AUGUSTA, Maine (NEWS CENTER) -- Maine's drug overdose epidemic has yet again broken records.
272 people died in the state in 2015 due to a drug overdose, according to the Office of Maine Attorney General Janet Mills spokesman Tim Feeley. That's a 31% increase over 2014 which saw a record 208 overdose deaths.
NEWS CENTER spoke with Maine Attorney General Janet Mills on Monday.
"Those families, that's 272 families, who lost someone, communities who lost members, every county in Maine lost somebody to drug overdose" said Maine Attorney General Mills.
Of that number -- 157 deaths were caused by heroin and/or non-pharmaceutical fentanyl. 111 were caused by pharmaceutical opioids.
"People from ages 18 to 89, who have died last year, of drug overdoses, in our state alone. this is a tragic figure, and you know, we've got to have an all hands on deck approach" said Maine Attorney General Janet Mills.
"These deaths include people who just got out of rehab, they include one person who was an advocate for recovery...they include people who took heroin for the first time as we can tell, the first time maybe your last time" said Maine Attorney General Janet Mills.
In 2015 the number of drug deaths in the five largest counties all saw an increase in drug overdose deaths from 2014 to 2015. The most being in Cumberland County, which had 43 in 2014 and last year had 86.
Maine Attorney General Mills said one solution to the growing problem is to make as many resources as possible available to addicts.
She said introducing Narcan in as many communities as possible and opening more emergency detox centers will help. Attorney General Mills also said she believes possessing heroin and fentanyl should be made a felony again. She said it went to a "misdemeanor last October."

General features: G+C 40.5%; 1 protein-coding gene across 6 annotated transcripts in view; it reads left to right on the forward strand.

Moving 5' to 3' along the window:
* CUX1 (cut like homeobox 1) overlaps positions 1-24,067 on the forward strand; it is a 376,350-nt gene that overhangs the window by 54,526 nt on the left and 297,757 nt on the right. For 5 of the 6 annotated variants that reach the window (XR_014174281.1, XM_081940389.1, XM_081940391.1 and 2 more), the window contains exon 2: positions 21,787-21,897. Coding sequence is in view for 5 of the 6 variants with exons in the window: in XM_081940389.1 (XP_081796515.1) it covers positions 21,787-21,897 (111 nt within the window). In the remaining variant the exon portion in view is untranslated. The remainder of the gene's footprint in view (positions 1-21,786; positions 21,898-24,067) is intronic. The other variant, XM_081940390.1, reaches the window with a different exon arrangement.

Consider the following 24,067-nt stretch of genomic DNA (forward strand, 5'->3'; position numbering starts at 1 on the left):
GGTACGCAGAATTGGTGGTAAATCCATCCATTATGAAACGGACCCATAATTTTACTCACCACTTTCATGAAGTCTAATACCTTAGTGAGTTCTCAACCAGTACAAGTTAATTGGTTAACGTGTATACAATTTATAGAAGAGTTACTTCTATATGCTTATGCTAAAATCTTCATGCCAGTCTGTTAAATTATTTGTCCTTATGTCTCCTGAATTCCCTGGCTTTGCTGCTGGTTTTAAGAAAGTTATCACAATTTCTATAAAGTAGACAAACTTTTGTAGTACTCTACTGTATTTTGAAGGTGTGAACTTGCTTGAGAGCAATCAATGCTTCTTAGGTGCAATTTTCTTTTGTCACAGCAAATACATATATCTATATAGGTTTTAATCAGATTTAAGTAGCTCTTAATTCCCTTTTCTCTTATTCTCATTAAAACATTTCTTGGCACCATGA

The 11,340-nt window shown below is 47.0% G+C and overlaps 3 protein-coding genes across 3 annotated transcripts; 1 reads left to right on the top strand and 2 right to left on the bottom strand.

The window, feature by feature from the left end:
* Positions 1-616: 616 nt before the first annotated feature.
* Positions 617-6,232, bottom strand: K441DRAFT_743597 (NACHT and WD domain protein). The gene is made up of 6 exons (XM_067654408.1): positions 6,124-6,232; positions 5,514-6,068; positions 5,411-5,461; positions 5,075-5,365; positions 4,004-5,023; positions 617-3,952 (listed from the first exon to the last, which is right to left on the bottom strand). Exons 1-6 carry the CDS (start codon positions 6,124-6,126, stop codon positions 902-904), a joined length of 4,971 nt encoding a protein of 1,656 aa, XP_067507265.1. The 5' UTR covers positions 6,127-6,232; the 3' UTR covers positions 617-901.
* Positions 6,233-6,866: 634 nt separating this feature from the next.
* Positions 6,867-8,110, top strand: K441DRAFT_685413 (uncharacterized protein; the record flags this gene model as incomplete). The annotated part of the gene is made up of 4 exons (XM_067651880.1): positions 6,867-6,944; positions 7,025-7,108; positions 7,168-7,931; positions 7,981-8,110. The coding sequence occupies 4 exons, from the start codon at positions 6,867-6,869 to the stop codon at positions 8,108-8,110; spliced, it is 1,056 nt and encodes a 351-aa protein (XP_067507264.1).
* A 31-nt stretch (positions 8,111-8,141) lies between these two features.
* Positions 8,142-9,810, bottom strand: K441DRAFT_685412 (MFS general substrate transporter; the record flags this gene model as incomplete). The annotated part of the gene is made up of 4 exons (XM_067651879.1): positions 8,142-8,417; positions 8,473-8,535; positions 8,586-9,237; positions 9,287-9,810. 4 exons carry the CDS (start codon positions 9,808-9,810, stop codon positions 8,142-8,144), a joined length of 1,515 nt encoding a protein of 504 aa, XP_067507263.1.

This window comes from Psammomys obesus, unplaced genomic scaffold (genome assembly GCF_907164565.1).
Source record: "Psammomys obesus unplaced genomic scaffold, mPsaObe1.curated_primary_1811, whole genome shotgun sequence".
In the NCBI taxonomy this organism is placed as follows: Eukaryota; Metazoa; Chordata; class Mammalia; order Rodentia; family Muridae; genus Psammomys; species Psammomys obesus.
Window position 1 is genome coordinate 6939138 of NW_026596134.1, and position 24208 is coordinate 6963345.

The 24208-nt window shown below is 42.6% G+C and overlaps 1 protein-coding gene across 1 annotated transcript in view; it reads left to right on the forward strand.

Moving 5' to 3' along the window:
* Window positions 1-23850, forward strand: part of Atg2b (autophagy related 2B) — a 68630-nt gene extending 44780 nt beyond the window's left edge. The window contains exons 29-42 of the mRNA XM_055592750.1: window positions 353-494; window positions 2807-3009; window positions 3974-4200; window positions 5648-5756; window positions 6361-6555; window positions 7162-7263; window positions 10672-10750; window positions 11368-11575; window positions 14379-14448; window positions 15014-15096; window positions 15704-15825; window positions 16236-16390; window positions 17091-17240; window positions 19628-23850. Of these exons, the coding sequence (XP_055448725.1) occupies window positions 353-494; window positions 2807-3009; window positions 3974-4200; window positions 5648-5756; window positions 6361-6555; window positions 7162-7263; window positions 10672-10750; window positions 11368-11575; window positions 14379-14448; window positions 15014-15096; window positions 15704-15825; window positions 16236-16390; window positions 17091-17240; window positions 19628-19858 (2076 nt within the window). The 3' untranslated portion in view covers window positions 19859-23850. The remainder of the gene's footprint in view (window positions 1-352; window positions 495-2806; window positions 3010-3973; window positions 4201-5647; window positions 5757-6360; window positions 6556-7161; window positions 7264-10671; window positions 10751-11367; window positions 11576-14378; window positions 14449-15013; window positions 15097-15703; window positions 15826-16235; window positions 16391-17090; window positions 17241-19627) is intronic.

"We have got to take every action we can, and to use all the tools, all the resources we can, all efforts to intervene, to educate to make sure people don't start taking these drugs in the first place and to make sure they get help when they do, get addicted which can happen like that" said Maine Attorney General Mills.
Final analysis of the deaths exceeded initial estimates largely due to an increase in deaths caused by heroin and fentanyl during the latter half of 2015, according to the report.
A.G. Mills commented on the report:
“These figures are shocking … Maine averaged more than five drug deaths per week … No one is immune from addiction. No one is immune from overdose. No one is immune from death. We must use every effort to intervene in these people’s lives before it is too late.”
Two-thirds of the decedents in 2015 were men; Cumberland County led all counties with 32% (86) of the statewide total; and the city of Portland led all municipalities with 46 deaths.
Cumberland County's death rate increased by 100% from 2014 (15.3) to 2015 (30.5).
The drug overdose death analysis was conducted for the Maine Attorney General, Chief Medical Examiner offices by Dr. Marcella Sorg of the University of Maine's Margaret Chase Smith Policy Center.